Meanwhile, on the other side of the world, researchers at the School of Photovoltaic and Renewable Energy Engineering at the University of New South Wales (UNSW), in Sydney, Australia, have dramatically improved the performance of spray-on perovskite solar cells.
Perovskites have been used in the production of solar cells for less than a decade and the ramping up of its efficiency over the past 12 months has set new world records.
The UNSW team achieved a 12.1 per cent efficiency rating for a 16 square centimetre perovskite solar cell.
Senior Research Fellow at the Australian Centre for Advanced Photovoltaics (ACAP), Anita Ho-Baillie, first announced the success at the Asia-Pacific Solar Research Conference in late 2016, with the new cell at least 10 times more efficient than certified high-efficiency perovskite solar cells previously on record, confirmed by Newport Corp international testing centre in Bozeman, Montana, in the United States.
Ho-Baillie, who came to Australia from Hong Kong as a teenager, said perovskite solar cell development was a hot area of research.
Leaps and bounds
“Perovskites came out of nowhere in 2009, with an efficiency rating of 3.8%, and have since grown in leaps and bounds,” she said.
“These results place UNSW amongst the best in the world producing state-of-the-art high performance perovskite solar cells.”
Perovskite, a structured crystalline compound in which a hybrid inorganic-organic lead or tin halide-based material acts as a light-harvesting active layer, is cheap to produce, simple to manufacture and can be printed or sprayed onto surfaces.
The material’s high absorption coefficient enables ultrathin films of around 500 nm to absorb the visible solar spectrum.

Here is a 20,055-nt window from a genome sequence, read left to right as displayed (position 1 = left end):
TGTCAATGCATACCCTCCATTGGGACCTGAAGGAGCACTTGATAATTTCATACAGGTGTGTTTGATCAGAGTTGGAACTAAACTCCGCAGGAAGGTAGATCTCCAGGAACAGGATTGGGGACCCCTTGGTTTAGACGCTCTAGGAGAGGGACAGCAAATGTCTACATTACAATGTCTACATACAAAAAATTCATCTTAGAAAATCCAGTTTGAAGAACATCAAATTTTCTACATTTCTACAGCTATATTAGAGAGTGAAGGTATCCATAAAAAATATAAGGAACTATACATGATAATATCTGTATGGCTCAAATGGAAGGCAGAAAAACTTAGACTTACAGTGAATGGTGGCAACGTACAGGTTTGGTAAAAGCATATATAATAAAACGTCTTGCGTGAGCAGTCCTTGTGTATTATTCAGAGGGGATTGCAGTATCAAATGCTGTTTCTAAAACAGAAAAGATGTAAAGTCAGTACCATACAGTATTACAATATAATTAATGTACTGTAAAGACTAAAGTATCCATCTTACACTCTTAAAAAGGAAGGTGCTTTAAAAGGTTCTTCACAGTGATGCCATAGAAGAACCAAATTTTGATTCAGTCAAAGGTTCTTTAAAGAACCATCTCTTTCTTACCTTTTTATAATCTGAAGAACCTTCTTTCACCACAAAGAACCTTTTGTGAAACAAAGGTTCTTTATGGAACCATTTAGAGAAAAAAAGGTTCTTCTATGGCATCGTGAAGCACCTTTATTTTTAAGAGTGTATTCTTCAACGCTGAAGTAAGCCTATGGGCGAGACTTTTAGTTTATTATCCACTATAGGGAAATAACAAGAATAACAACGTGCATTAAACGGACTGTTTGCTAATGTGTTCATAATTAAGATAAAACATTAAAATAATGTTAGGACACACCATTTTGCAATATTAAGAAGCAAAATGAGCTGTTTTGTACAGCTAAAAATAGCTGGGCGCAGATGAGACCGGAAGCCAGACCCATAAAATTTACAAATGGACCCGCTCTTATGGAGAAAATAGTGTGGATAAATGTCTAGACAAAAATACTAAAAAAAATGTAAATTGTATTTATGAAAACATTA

“The versatility of solution deposition of perovskite makes it possible to spray-coat, print or paint on solar cells,” Ho-Baillie said. “We hope one day to be able to spray it on any building fabric, device or even cars.”
Currently, most commercial solar cells are made from a highly purified silicon crystal which needs to be baked above 800˚C.
Chasing the sun
Perovskites, made at low temperatures and 200 times thinner than silicon cells, are something of a Holy Grail in the quest for cost-effective solar energy, as those currently produced are prone to fluctuating temperatures and moisture, functioning for only a few months without protection.
Research teams worldwide are in a race to extend the durability of perovskite solar cells, which would make them a highly-commercially competitive alternative to silicon solar cells.
In a clear indication of the scientific world’s determination to win that race, in July, 2017, researchers at South Korea’s Ulsan National Institute of Science and Technology (UNIST) set a new world record of 22.1 per cent for perovskite solar cell efficiency.
In August last year, the IMEC Research Hub in Belgium reported on the development of a new perovskite solar cell with a conversion efficiency of 23.9 per cent.
The race continues. comment↓
Leave a Reply